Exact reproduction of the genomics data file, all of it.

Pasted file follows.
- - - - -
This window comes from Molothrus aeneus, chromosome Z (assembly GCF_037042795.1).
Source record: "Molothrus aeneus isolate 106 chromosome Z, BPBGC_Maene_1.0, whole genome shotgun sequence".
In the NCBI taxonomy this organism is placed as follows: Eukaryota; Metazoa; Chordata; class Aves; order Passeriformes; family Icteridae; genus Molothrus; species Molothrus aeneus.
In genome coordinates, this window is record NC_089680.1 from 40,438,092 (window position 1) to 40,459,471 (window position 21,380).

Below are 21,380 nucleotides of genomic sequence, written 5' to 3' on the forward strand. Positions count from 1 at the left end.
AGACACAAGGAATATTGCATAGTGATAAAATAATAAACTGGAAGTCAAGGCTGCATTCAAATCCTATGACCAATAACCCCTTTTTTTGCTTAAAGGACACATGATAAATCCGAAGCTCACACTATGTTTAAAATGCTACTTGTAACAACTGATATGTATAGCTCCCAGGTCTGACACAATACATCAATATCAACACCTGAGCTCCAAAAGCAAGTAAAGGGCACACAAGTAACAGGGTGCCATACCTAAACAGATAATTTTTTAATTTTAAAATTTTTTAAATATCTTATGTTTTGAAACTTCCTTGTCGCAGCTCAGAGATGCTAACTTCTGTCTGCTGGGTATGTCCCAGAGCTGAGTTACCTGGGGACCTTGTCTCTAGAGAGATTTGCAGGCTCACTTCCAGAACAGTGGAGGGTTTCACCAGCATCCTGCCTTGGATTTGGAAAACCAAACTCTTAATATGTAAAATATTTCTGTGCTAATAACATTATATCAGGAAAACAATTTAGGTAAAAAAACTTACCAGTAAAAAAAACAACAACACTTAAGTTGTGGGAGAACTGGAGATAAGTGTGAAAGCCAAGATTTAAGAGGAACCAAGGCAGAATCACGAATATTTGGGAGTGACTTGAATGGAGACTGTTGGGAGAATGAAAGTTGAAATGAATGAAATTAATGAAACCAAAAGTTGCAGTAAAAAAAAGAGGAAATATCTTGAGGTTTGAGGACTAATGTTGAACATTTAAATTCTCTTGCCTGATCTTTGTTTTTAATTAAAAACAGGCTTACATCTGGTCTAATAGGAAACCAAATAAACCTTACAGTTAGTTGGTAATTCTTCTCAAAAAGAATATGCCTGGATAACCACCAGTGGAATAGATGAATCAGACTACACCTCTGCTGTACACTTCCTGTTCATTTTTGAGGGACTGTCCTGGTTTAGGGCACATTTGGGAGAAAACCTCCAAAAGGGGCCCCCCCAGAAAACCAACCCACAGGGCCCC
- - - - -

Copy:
This window comes from Molothrus aeneus, chromosome Z (assembly GCF_037042795.1).
Source record: "Molothrus aeneus isolate 106 chromosome Z, BPBGC_Maene_1.0, whole genome shotgun sequence".
In the NCBI taxonomy this organism is placed as follows: Eukaryota; Metazoa; Chordata; class Aves; order Passeriformes; family Icteridae; genus Molothrus; species Molothrus aeneus.
In genome coordinates, this window is record NC_089680.1 from 40,438,092 (window position 1) to 40,459,471 (window position 21,380).

Below are 21,380 nucleotides of genomic sequence, written 5' to 3' on the forward strand. Positions count from 1 at the left end.
AGACACAAGGAATATTGCATAGTGATAAAATAATAAACTGGAAGTCAAGGCTGCATTCAAATCCTATGACCAATAACCCCTTTTTTTGCTTAAAGGACACATGATAAATCCGAAGCTCACACTATGTTTAAAATGCTACTTGTAACAACTGATATGTATAGCTCCCAGGTCTGACACAATACATCAATATCAACACCTGAGCTCCAAAAGCAAGTAAAGGGCACACAAGTAACAGGGTGCCATACCTAAACAGATAATTTTTTAATTTTAAAATTTTTTAAATATCTTATGTTTTGAAACTTCCTTGTCGCAGCTCAGAGATGCTAACTTCTGTCTGCTGGGTATGTCCCAGAGCTGAGTTACCTGGGGACCTTGTCTCTAGAGAGATTTGCAGGCTCACTTCCAGAACAGTGGAGGGTTTCACCAGCATCCTGCCTTGGATTTGGAAAACCAAACTCTTAATATGTAAAATATTTCTGTGCTAATAACATTATATCAGGAAAACAATTTAGGTAAAAAAACTTACCAGTAAAAAAAACAACAACACTTAAGTTGTGGGAGAACTGGAGATAAGTGTGAAAGCCAAGATTTAAGAGGAACCAAGGCAGAATCACGAATATTTGGGAGTGACTTGAATGGAGACTGTTGGGAGAATGAAAGTTGAAATGAATGAAATTAATGAAACCAAAAGTTGCAGTAAAAAAAAGAGGAAATATCTTGAGGTTTGAGGACTAATGTTGAACATTTAAATTCTCTTGCCTGATCTTTGTTTTTAATTAAAAACAGGCTTACATCTGGTCTAATAGGAAACCAAATAAACCTTACAGTTAGTTGGTAATTCTTCTCAAAAAGAATATGCCTGGATAACCACCAGTGGAATAGATGAATCAGACTACACCTCTGCTGTACACTTCCTGTTCATTTTTGAGGGACTGTCCTGGTTTAGGGCACATTTGGGAGAAAACCTCCAAAAGGGGCCCCCCCAGAAAACCAACCCACAGGGCCCC